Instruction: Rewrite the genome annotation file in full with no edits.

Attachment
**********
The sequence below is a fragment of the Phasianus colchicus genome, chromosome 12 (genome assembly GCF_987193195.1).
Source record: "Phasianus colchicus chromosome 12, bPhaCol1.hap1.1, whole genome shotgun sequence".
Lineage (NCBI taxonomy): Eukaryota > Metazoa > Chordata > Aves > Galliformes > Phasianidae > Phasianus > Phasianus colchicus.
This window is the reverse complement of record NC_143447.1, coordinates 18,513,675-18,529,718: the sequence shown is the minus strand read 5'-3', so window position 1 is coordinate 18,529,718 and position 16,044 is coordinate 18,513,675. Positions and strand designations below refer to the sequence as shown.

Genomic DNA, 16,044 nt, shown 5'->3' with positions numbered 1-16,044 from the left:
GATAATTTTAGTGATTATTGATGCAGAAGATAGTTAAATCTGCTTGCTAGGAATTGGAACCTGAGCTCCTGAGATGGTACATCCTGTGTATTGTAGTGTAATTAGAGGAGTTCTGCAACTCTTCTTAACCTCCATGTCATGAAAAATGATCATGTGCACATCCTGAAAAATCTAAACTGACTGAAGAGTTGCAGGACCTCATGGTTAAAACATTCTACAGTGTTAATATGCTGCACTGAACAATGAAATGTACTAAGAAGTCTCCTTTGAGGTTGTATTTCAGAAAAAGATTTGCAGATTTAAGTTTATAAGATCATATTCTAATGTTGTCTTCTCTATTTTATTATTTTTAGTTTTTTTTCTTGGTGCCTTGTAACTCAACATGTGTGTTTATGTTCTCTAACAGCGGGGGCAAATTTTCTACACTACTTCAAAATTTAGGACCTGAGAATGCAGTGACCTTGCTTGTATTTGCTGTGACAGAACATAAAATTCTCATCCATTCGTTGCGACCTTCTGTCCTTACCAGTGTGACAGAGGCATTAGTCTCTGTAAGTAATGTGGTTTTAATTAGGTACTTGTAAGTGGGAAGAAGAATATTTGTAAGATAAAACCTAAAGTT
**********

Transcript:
The sequence below is a fragment of the Phasianus colchicus genome, chromosome 12 (genome assembly GCF_987193195.1).
Source record: "Phasianus colchicus chromosome 12, bPhaCol1.hap1.1, whole genome shotgun sequence".
Lineage (NCBI taxonomy): Eukaryota > Metazoa > Chordata > Aves > Galliformes > Phasianidae > Phasianus > Phasianus colchicus.
This window is the reverse complement of record NC_143447.1, coordinates 18,513,675-18,529,718: the sequence shown is the minus strand read 5'-3', so window position 1 is coordinate 18,529,718 and position 16,044 is coordinate 18,513,675. Positions and strand designations below refer to the sequence as shown.

Genomic DNA, 16,044 nt, shown 5'->3' with positions numbered 1-16,044 from the left:
GATAATTTTAGTGATTATTGATGCAGAAGATAGTTAAATCTGCTTGCTAGGAATTGGAACCTGAGCTCCTGAGATGGTACATCCTGTGTATTGTAGTGTAATTAGAGGAGTTCTGCAACTCTTCTTAACCTCCATGTCATGAAAAATGATCATGTGCACATCCTGAAAAATCTAAACTGACTGAAGAGTTGCAGGACCTCATGGTTAAAACATTCTACAGTGTTAATATGCTGCACTGAACAATGAAATGTACTAAGAAGTCTCCTTTGAGGTTGTATTTCAGAAAAAGATTTGCAGATTTAAGTTTATAAGATCATATTCTAATGTTGTCTTCTCTATTTTATTATTTTTAGTTTTTTTTCTTGGTGCCTTGTAACTCAACATGTGTGTTTATGTTCTCTAACAGCGGGGGCAAATTTTCTACACTACTTCAAAATTTAGGACCTGAGAATGCAGTGACCTTGCTTGTATTTGCTGTGACAGAACATAAAATTCTCATCCATTCGTTGCGACCTTCTGTCCTTACCAGTGTGACAGAGGCATTAGTCTCTGTAAGTAATGTGGTTTTAATTAGGTACTTGTAAGTGGGAAGAAGAATATTTGTAAGATAAAACCTAAAGTT